We drove four hours from Tehran to Esfahan, past dusty mountains and green farmland (and a nuclear enrichment plant at Natanz) to the city known as nesf-e jahan, or half of the world. A single sight here made me believe that this is true--the beautiful Maydan-e Naqsh-e Jahan, or Naqsh-e Jahan Square (since the Revolution, it's officially Imam Square). I was dumbfounded, amazed, stunned--I really can't explain how beautiful the Naqsh-e Jahan Mosque was. The deep blue tiling, bright yellow accents, graceful domes and minarets all took my breath away. My little brother's favorite part was a small stone in a huge domed room, which sent seven echoes into space when stood on and shouted from.
(Maydan-e Naqsh-e Jahan, facing the mosque)
It just had to happen, of course, that the respectful silence would be broken, by several rowdy boys playing in the fountain to be exact. They were shouting at me, "Khareji! Very much! Khareji! Very much!" Had they noticed my Lonely Planet Guide to Iran from so far away, the same book two blonde female travellers had been holding while roaming the square? Had they heard my little brother or sister speaking English? And why was I so bothered by the fact that they could tell I was in fact a khareji, a foreigner, with so many other tourists around?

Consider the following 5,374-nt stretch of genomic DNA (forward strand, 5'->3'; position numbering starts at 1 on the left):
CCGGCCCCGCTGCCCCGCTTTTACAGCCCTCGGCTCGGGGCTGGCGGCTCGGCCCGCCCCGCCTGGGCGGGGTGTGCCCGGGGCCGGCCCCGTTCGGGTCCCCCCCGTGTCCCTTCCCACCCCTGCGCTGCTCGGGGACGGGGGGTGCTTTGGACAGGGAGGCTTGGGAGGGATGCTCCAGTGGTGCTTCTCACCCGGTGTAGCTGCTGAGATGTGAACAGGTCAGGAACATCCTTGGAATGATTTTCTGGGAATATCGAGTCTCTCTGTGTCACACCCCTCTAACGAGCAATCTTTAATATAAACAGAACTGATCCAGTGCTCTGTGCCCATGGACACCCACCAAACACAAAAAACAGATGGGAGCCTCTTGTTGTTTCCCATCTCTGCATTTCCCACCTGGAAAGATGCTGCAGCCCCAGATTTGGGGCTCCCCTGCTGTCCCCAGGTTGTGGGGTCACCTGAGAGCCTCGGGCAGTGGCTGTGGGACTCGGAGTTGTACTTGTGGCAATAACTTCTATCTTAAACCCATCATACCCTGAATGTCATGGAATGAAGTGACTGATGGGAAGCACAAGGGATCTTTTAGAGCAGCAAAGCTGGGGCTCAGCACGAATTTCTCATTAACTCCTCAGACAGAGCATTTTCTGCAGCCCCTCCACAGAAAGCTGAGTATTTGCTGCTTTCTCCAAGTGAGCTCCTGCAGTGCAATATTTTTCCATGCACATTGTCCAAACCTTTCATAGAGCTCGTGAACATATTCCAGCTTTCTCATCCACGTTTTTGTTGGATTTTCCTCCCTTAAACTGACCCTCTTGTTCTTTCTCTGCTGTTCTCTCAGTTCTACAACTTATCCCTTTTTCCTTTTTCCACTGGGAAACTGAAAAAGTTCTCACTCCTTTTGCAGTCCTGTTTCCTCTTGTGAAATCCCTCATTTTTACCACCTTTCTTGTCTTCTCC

Even at the Abbassi, a renowned Qajar caravanserai-turned-top-end-hotel, the waiters in the beautiful garden restaurant and concierge at the front desk immediately spoke to me in English. This is a hot-spot for world travellers, and in the evenings we spotted several German tourists (all of whom my cousin Arash gleefully pointed out to me as fellow kharejis)--once even an Iranian teenage girl strolling around with a tall blonde American boy. I was suprised that comparatively I was still so easily perceived as a foreigner.
(Me and my little brother in the lobby of the Abbasi Hotel. The pictures of Khomeini and Khamenei above the front desk are also on display in just about every ticket booth, store, and otherwise publicly accessed building.)
It's very easy to feel foreign in such an exotic place, when midday azan wails over loudspeakers in dusty, trash-strewn streets. I admittedly felt like Jackie O. turned archaeologist when climbing over hills to look at ruins and Cyrus the Great's grave just outside of Shiraz in white linen pants, a khaki manteau, colorful scarf and big bug-eye sunglasses--like a strange pairing concocted for the silver screen.
I've puzzled over the question of my national identity for a while (see Poetry: on being who i am posted two months ago), and was hoping to claim more of my Iranian heritage by seeing more of my motherland. I've come to the conclusion, though, that it doesn't much matter. In Iran, I'm seen as an American. In America, I'm seen as an Iranian. Seeing more of Iran has given me a better perspective to accept that I'll probably be a little bit khareji wherever I go.